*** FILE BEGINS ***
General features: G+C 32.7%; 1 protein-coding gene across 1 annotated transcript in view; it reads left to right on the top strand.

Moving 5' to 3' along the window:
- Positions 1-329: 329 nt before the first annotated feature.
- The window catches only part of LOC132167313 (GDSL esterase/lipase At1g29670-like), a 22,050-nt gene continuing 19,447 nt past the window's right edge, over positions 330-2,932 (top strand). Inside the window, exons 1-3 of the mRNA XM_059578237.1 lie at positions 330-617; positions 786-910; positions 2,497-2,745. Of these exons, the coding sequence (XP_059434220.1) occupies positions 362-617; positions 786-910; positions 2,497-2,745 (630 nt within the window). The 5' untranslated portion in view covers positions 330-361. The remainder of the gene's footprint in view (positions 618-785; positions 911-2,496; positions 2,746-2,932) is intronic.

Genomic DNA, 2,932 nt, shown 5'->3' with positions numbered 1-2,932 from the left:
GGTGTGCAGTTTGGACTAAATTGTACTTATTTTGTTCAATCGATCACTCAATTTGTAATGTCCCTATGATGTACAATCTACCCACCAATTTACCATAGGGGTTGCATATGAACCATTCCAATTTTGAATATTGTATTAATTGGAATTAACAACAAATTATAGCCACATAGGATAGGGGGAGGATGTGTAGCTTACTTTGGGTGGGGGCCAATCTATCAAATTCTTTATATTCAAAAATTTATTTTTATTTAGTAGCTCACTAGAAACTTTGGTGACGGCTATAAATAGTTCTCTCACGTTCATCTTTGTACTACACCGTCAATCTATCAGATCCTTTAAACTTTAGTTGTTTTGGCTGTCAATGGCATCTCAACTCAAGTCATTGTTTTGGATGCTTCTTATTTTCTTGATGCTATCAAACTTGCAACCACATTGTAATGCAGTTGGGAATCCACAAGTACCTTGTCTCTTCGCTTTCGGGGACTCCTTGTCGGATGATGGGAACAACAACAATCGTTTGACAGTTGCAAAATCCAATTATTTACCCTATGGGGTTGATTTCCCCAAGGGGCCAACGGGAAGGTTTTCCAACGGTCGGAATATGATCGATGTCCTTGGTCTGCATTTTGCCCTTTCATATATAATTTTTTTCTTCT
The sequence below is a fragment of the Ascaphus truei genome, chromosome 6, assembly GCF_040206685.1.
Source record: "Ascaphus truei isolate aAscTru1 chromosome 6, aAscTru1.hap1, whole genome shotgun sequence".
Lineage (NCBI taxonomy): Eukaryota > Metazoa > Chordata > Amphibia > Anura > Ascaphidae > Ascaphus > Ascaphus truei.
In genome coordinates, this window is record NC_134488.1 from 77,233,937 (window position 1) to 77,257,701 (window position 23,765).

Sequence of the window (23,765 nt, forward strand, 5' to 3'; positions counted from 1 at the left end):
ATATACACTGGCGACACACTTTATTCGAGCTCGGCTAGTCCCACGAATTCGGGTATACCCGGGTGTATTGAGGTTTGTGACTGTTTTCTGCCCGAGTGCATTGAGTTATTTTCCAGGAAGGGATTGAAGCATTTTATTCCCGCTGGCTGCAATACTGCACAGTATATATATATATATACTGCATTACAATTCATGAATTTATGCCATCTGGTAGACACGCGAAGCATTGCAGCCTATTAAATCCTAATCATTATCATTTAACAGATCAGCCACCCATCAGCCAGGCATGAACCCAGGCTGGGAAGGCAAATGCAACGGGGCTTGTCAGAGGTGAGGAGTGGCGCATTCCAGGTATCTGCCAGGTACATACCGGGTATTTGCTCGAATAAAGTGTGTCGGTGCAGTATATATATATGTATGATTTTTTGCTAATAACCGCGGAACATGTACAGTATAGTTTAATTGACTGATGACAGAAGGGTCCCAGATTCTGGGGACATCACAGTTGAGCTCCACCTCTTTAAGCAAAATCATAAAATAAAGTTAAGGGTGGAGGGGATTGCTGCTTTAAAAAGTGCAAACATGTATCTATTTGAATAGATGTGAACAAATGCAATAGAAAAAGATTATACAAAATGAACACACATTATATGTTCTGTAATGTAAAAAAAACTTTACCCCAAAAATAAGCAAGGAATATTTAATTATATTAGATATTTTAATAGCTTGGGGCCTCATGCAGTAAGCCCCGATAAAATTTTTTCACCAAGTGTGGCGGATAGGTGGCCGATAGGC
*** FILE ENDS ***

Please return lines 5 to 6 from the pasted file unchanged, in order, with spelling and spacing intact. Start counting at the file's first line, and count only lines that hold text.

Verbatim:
Genomic DNA, 2,932 nt, shown 5'->3' with positions numbered 1-2,932 from the left:
GGTGTGCAGTTTGGACTAAATTGTACTTATTTTGTTCAATCGATCACTCAATTTGTAATGTCCCTATGATGTACAATCTACCCACCAATTTACCATAGGGGTTGCATATGAACCATTCCAATTTTGAATATTGTATTAATTGGAATTAACAACAAATTATAGCCACATAGGATAGGGGGAGGATGTGTAGCTTACTTTGGGTGGGGGCCAATCTATCAAATTCTTTATATTCAAAAATTTATTTTTATTTAGTAGCTCACTAGAAACTTTGGTGACGGCTATAAATAGTTCTCTCACGTTCATCTTTGTACTACACCGTCAATCTATCAGATCCTTTAAACTTTAGTTGTTTTGGCTGTCAATGGCATCTCAACTCAAGTCATTGTTTTGGATGCTTCTTATTTTCTTGATGCTATCAAACTTGCAACCACATTGTAATGCAGTTGGGAATCCACAAGTACCTTGTCTCTTCGCTTTCGGGGACTCCTTGTCGGATGATGGGAACAACAACAATCGTTTGACAGTTGCAAAATCCAATTATTTACCCTATGGGGTTGATTTCCCCAAGGGGCCAACGGGAAGGTTTTCCAACGGTCGGAATATGATCGATGTCCTTGGTCTGCATTTTGCCCTTTCATATATAATTTTTTTCTTCT